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The rundown: How HEE plans to put their mental health targets into action

By Carolyn Wickware
3 August 2017

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Healthcare Leader reported this week that the Government aims to put 21,000 more mental health staff in the workforce to a cost of £1.3bn.

Much has been made of the targets; broken down by job, care quality goal and recruitment initiative.

Healthcare Leader reported this week that the Government aims to put 21,000 more mental health staff in the workforce to a cost of £1.3bn.

Much has been made of the targets; broken down by job, care quality goal and recruitment initiative.

But as the Health Education England report, released alongside the Government’s announcement on Monday, said: ‘No single part of the system holds all the levers necessary to implement this workforce plan.’

So how will HEE and the rest of the health service and other Government bodies go about hitting these targets? 

1) The target: Add 21,000 members of staff to the mental health workforce by 2020/21

The plan: Cast a wider net for recruits, while enticing staff to return and retaining them

Bring qualified staff back and keep them

According to HEE, the NHS loses 10,000 mental health workers every year, which among other things amounts to poor quality of care.

Therefore, NHS Improvement is putting in place a national retention programme, which will offer ‘retention master classes’ for directors of nursing and HR directors. With the help of NHS Employers, the programme will target trusts with the highest leaving rates and expects to provide an increase of 6,000 full time workers.

In addition to this, the Department of Health has said it will explore the conclusions from the Naylor Review and its potential to improve access to NHS accommodation.

However, the report notes that 4,000 psychiatrists and 30,000 mental health nurses now work outside the NHS.

To bring them back into the health service, HEE is launching a ‘return to practice’ campaign with NHS Improvement, NHS Employers, RCPsych and mental health charities to support local employers to entice psychiatrists and mental health nurses to return.

Accept a wider variety of medical students

HEE is working with the Medical Schools Council to change medical school entry requirements so that psychology A-level is considered of equal merit to pure sciences, to potentially increase the number of applicants likely to go on to become psychiatrists.

Fill gaps in the short-term with international GPs

But as it takes several years to train a consultant psychiatrist, RCPsych and HEE plan to fill key roles with doctors from overseas.

2) The target: Make services accessible at the right time

The plan: Release more time for consultant psychiatrists

HEE is planning to work with NHS England, NHS Improvement, the Royal College of Psychiatrists and NHS Employers to develop ways of freeing consultant psychiatrists from administrative work so they have more time to spend with patients who have a mental illness. According to the report, this will involve using physicians associates, pharmacists and even personal assistants to take on certain tasks.

3) The target: Deliver services in a more integrated way

The plan: Create new roles that can work with integrated teams on a regional level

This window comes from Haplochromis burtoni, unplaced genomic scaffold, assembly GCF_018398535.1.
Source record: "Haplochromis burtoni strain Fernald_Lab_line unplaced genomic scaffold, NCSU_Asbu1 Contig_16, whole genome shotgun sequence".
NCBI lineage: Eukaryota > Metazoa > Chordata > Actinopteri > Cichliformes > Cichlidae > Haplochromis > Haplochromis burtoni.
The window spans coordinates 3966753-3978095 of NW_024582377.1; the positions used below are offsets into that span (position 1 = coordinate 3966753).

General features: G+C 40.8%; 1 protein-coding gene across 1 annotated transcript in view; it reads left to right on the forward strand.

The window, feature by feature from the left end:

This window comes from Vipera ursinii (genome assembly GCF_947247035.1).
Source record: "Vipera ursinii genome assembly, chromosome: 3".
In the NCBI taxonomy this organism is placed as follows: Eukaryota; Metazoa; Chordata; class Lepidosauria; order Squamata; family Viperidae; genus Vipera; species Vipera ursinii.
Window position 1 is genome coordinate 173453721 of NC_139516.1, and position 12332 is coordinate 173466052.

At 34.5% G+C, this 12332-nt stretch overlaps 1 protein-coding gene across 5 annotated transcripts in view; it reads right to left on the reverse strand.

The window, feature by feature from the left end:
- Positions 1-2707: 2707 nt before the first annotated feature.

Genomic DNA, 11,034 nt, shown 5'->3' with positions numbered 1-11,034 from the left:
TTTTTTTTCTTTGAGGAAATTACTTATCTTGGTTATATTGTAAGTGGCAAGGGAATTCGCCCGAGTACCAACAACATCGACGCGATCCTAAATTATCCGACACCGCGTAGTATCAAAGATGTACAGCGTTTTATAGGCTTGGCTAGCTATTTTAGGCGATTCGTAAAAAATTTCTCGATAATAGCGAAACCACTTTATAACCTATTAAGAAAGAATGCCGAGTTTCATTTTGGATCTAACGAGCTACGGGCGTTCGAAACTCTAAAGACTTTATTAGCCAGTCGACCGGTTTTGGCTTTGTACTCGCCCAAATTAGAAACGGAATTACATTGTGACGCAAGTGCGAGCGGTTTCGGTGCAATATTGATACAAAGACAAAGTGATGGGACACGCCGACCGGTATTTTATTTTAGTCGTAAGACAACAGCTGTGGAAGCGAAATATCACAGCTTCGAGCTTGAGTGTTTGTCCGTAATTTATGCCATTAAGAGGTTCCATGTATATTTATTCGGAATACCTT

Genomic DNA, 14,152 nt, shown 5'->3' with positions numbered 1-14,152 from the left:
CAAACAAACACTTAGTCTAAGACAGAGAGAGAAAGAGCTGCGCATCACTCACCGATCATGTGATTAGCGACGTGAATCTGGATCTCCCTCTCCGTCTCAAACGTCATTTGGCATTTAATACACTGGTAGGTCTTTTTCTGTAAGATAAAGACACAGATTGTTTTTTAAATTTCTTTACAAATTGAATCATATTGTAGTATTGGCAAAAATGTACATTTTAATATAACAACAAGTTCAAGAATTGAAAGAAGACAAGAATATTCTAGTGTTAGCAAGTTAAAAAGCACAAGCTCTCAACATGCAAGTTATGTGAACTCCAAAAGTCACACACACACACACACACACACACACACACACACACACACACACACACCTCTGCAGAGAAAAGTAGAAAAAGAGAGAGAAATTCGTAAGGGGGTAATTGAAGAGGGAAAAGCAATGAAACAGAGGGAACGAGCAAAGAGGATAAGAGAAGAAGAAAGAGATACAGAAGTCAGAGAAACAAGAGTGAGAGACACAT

Build teams that can work in many different settings

HEE plans to continue in its efforts to create new, more flexible roles such as advanced practitioners, nursing associates, consultant allied health professionals and consultant nurses, peer support workers, physician associates and clinical academics.

However, HEE will work with partners to consider new roles like early intervention workers who focus on child wellbeing and more non-clinical roles that allow consultants to make the best use of their time.

Align the mental health workforce plans with regional STP plans

HEE has outlined an expectation that each STP appoint a senior person to lead the development and delivery of a mental health plan and a workforce plan that is carefully thought out with ‘risk identified and managed’.

HEE also adds that STPs should outline how they plan to reskill the existing workforce to help transform services.

4) The target: Embedding mental health services into the NHS

The plan: Build a better understanding of the mental health workforce and how mental illness effects them

Promote mental health from within the NHS

HEE recognises that in order to improve other people’s mental health, the NHS needs to be ‘an exemplar in creating a mentally healthy workplace’. To do this HEE is working with Time to Change, a campaign launched by mental health charities MIND and Rethink Mental Illness, to make it easier for NHS staff to ask for help regarding mental health. 

NHS Employers will work with NHS Improvement to better understand sickness rates in particular and work with mental health charities to improve the mental health of our own workforce.

Understanding of who is in the mental health workforce

According to HEE, NHS Digital only provides workforce data from NHS organisations, which makes it difficult to create a full picture of how many mental health staff are employed, and where, across the entire system, including in social care, private and third sectors.

HEE has said they will work with NHS Digital and other arms length bodies to ensure workforce data from non-NHS sectors is available as soon as possible to help with more effective workforce planning.

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